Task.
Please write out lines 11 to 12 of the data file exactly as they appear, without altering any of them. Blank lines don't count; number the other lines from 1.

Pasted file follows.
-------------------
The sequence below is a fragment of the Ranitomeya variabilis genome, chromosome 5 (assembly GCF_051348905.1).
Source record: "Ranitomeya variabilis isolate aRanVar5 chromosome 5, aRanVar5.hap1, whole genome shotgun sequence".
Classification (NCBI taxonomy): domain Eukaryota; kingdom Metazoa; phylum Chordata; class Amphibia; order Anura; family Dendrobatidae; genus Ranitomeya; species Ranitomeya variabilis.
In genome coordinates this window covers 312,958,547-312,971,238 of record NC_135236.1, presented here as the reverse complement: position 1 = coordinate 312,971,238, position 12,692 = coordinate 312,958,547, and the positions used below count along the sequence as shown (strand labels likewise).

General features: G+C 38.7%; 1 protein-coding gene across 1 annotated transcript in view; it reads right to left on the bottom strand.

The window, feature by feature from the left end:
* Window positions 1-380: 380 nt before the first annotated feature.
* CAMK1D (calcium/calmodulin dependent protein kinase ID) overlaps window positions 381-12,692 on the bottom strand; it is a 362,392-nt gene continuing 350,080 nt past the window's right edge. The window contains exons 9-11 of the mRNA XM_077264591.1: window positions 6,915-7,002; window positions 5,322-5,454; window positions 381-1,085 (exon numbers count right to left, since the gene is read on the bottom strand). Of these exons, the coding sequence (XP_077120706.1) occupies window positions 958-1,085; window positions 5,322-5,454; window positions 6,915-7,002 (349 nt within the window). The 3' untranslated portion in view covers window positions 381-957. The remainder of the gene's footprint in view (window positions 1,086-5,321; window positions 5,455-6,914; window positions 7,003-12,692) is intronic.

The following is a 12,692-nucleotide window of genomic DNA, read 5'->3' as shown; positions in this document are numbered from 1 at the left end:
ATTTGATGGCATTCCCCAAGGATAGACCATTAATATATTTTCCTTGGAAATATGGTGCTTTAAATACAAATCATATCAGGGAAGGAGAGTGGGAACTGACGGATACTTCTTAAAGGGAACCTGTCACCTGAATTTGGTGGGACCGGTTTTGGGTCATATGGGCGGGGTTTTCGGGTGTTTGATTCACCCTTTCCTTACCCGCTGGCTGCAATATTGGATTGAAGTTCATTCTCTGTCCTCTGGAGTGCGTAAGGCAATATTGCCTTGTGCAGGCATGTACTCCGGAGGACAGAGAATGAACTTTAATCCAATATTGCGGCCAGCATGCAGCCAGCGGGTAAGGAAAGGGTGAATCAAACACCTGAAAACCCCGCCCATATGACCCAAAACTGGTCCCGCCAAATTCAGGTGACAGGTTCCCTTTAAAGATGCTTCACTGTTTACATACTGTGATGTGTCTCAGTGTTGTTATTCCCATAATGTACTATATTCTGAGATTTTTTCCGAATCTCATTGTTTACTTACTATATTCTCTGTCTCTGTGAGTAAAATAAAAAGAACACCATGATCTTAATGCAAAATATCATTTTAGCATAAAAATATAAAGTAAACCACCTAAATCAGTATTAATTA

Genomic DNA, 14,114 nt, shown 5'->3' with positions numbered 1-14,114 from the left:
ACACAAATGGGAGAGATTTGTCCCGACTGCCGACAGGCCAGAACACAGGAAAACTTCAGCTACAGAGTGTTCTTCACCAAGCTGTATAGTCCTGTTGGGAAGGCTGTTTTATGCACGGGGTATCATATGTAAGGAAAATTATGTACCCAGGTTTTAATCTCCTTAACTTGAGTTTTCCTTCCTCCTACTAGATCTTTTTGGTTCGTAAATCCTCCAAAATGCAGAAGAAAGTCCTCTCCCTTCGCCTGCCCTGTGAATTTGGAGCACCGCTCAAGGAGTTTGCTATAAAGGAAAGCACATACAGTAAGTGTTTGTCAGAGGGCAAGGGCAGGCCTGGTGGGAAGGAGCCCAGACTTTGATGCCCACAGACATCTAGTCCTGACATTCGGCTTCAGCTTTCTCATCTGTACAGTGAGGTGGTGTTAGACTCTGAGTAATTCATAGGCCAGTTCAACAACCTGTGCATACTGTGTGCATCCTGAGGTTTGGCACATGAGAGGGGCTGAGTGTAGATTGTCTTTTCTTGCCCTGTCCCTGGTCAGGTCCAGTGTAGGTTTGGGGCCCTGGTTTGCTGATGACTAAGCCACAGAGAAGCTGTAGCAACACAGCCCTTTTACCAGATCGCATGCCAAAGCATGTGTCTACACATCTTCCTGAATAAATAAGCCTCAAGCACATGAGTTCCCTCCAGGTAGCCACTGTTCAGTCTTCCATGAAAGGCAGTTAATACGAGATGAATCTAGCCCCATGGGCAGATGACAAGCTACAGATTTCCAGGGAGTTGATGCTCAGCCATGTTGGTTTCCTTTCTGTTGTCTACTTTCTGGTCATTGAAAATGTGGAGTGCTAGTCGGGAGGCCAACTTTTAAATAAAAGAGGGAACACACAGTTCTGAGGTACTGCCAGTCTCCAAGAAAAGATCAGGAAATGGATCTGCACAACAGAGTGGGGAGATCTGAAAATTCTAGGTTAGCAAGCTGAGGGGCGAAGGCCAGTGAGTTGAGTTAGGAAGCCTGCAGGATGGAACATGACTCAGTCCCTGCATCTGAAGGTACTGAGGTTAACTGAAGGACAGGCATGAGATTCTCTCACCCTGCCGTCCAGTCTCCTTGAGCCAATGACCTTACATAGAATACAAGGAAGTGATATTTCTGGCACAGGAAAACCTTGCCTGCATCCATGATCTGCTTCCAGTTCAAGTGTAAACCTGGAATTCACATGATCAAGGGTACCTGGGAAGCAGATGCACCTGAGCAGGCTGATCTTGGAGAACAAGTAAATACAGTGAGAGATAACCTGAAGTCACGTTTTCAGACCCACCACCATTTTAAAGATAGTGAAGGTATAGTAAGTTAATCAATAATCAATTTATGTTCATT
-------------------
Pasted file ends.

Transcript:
Genomic DNA, 14,114 nt, shown 5'->3' with positions numbered 1-14,114 from the left:
ACACAAATGGGAGAGATTTGTCCCGACTGCCGACAGGCCAGAACACAGGAAAACTTCAGCTACAGAGTGTTCTTCACCAAGCTGTATAGTCCTGTTGGGAAGGCTGTTTTATGCACGGGGTATCATATGTAAGGAAAATTATGTACCCAGGTTTTAATCTCCTTAACTTGAGTTTTCCTTCCTCCTACTAGATCTTTTTGGTTCGTAAATCCTCCAAAATGCAGAAGAAAGTCCTCTCCCTTCGCCTGCCCTGTGAATTTGGAGCACCGCTCAAGGAGTTTGCTATAAAGGAAAGCACATACAGTAAGTGTTTGTCAGAGGGCAAGGGCAGGCCTGGTGGGAAGGAGCCCAGACTTTGATGCCCACAGACATCTAGTCCTGACATTCGGCTTCAGCTTTCTCATCTGTACAGTGAGGTGGTGTTAGACTCTGAGTAATTCATAGGCCAGTTCAACAACCTGTGCATACTGTGTGCATCCTGAGGTTTGGCACATGAGAGGGGCTGAGTGTAGATTGTCTTTTCTTGCCCTGTCCCTGGTCAGGTCCAGTGTAGGTTTGGGGCCCTGGTTTGCTGATGACTAAGCCACAGAGAAGCTGTAGCAACACAGCCCTTTTACCAGATCGCATGCCAAAGCATGTGTCTACACATCTTCCTGAATAAATAAGCCTCAAGCACATGAGTTCCCTCCAGGTAGCCACTGTTCAGTCTTCCATGAAAGGCAGTTAATACGAGATGAATCTAGCCCCATGGGCAGATGACAAGCTACAGATTTCCAGGGAGTTGATGCTCAGCCATGTTGGTTTCCTTTCTGTTGTCTACTTTCTGGTCATTGAAAATGTGGAGTGCTAGTCGGGAGGCCAACTTTTAAATAAAAGAGGGAACACACAGTTCTGAGGTACTGCCAGTCTCCAAGAAAAGATCAGGAAATGGATCTGCACAACAGAGTGGGGAGATCTGAAAATTCTAGGTTAGCAAGCTGAGGGGCGAAGGCCAGTGAGTTGAGTTAGGAAGCCTGCAGGATGGAACATGACTCAGTCCCTGCATCTGAAGGTACTGAGGTTAACTGAAGGACAGGCATGAGATTCTCTCACCCTGCCGTCCAGTCTCCTTGAGCCAATGACCTTACATAGAATACAAGGAAGTGATATTTCTGGCACAGGAAAACCTTGCCTGCATCCATGATCTGCTTCCAGTTCAAGTGTAAACCTGGAATTCACATGATCAAGGGTACCTGGGAAGCAGATGCACCTGAGCAGGCTGATCTTGGAGAACAAGTAAATACAGTGAGAGATAACCTGAAGTCACGTTTTCAGACCCACCACCATTTTAAAGATAGTGAAGGTATAGTAAGTTAATCAATAATCAATTTATGTTCATT